Apple's surprising sales in emerging markets like China & Latin America keep Mac growth ahead of PC market
Sales growth for Apple's Mac platform has outpaced the PC market for the 31st time in the past 32 quarters, keeping the trend alive. But surprisingly, Apple's premium-priced computers were actually driven by growth in emerging markets last quarter, new data shows.
The fact that the Mac outpaced the overall PC market last quarter is not surprising — Â Apple has seen its share of the worldwide PC market grow from 2.1 percent in 2005 to 5.5 percent in 2013, Needham & Co. analyst Charlie Wolf noted on Monday. But in the March quarter, Mac sales actually underperformed in established markets.
Year-over-year growth for Mac sales was down in North America, according to data from Gartner. In addition, PC sales growth exceeded the Mac in Europe and Japan.
But Apple's Mac platform saw explosive growth in Greater China, Asia Pacific, EMEA (Europe, the Middle East and Africa), and Latin America. In particular, Apple saw explosive growth north of 20 percent in EMEA, and exceeded 25 percent year-over-year growth in Latin America.
Wolf, who summarized the data in a note to investors that was provided to AppleInsider, is baffled by this result.
"We can see no obvious explanation for the disparity between developed and developing regions," he said. "It could be a one-quarter blip, which only the data for June will reveal. Or it could represent an inflection point in the Mac's fortunes. Only time will tell."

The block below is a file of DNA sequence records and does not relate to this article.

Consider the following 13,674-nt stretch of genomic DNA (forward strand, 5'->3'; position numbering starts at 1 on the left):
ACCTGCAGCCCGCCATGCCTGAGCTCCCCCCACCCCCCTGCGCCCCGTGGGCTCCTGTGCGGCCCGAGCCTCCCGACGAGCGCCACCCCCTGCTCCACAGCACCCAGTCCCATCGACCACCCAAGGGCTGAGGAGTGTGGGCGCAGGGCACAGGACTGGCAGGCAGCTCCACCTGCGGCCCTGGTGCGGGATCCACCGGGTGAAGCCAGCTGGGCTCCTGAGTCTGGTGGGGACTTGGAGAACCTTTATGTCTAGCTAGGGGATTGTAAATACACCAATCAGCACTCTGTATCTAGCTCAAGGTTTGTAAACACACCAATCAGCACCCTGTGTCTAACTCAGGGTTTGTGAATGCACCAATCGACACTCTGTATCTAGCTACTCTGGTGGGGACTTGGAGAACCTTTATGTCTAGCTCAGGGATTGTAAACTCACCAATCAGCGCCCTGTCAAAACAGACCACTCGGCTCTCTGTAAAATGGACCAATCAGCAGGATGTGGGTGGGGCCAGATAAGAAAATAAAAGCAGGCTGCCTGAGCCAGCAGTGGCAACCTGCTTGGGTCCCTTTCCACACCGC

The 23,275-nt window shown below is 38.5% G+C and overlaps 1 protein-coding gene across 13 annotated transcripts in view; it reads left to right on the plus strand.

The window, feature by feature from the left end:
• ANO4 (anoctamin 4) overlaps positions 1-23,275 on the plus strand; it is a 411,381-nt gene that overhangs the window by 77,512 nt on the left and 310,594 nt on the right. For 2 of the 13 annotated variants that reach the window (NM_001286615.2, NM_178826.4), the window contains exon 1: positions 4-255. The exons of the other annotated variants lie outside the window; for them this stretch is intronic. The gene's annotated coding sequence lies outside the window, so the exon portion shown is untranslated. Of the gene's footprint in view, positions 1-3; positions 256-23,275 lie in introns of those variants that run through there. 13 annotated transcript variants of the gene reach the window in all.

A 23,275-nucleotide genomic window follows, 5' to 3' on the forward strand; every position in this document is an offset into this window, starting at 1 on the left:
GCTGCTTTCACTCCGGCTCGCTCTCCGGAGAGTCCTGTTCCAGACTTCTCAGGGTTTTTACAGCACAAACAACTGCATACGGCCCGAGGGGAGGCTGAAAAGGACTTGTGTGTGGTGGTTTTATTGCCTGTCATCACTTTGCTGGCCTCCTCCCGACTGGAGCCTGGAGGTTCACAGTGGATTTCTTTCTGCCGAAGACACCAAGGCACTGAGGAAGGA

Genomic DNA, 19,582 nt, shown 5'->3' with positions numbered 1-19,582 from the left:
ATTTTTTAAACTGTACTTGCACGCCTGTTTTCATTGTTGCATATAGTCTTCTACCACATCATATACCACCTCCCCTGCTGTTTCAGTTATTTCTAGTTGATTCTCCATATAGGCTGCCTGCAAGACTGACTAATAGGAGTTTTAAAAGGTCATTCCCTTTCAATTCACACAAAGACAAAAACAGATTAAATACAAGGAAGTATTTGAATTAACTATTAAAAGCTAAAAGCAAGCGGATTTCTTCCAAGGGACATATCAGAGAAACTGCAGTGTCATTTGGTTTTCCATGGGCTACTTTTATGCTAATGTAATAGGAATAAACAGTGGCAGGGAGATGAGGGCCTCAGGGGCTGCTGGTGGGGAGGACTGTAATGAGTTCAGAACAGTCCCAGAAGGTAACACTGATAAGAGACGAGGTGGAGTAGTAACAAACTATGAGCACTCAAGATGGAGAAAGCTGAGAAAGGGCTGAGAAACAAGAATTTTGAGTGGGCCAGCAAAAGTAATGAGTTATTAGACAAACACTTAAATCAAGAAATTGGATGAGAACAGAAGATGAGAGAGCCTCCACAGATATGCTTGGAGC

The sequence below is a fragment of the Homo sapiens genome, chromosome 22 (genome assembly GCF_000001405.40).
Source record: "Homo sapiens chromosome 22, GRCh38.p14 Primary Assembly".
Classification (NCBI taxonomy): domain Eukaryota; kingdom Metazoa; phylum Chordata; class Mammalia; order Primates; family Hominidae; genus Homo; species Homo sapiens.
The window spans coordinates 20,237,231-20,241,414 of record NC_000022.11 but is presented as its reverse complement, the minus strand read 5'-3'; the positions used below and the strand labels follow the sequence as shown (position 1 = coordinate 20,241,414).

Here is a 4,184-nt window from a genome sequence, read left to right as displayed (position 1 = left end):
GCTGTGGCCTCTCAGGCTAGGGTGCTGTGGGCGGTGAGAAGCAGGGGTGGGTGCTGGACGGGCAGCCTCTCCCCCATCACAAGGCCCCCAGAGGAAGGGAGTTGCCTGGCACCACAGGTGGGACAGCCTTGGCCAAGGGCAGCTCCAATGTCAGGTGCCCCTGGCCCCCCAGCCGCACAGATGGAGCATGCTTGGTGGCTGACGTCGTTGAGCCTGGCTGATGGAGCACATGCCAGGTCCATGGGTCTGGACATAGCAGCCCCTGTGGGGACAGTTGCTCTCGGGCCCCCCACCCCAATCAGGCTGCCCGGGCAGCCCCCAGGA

Apple's growth in emerging markets comes in spite of the fact that the average selling price of a new Mac has remained well above $1,000, placing the devices in a class — and price range — beyond the low-margin nature of the rest of the PC business. Market watchers believe the continuing decline in PC sales is attributable to the rise of touchscreen tablets, particularly Apple's iPad and iPad mini, which compete at lower price points.
But it's also worth noting that Apple recently began experimenting with much lower pricing on its Mac lineup thus far in 2014. Notably, a lack of new next-generation chips from Intel has helped push Apple to focus on more affordable options with its latest Mac models.
In addition to the new $1,099 iMac that launched in June, Apple also slashed $100 off its suggested pricing for new MacBook Airs that debuted in April to a new entry price of $899, making them the most affordable mass-market notebooks the company has ever sold.
Resellers have undercut those prices even further, likely with the blessing of Apple, which does not itself offer regular discounts or promotional pricing. Steep discounts went into effect on the new MacBook Air and iMac models almost immediately, most notably pushing the entry-level iMac down from $1,099 to just $979 in sales late last month.
Those discounts, however, didn't take effect until Apple began launching its new 2014 Mac models in April, after the March quarter data from Gartner. That means that any results from sales and discounts in the just-concluded June quarter will not be revealed until the company's fiscal third quarter earnings call next Tuesday.
In the meantime, Apple's strong March quarter performance in emerging markets remains "counterintuitive," Wolf admitted.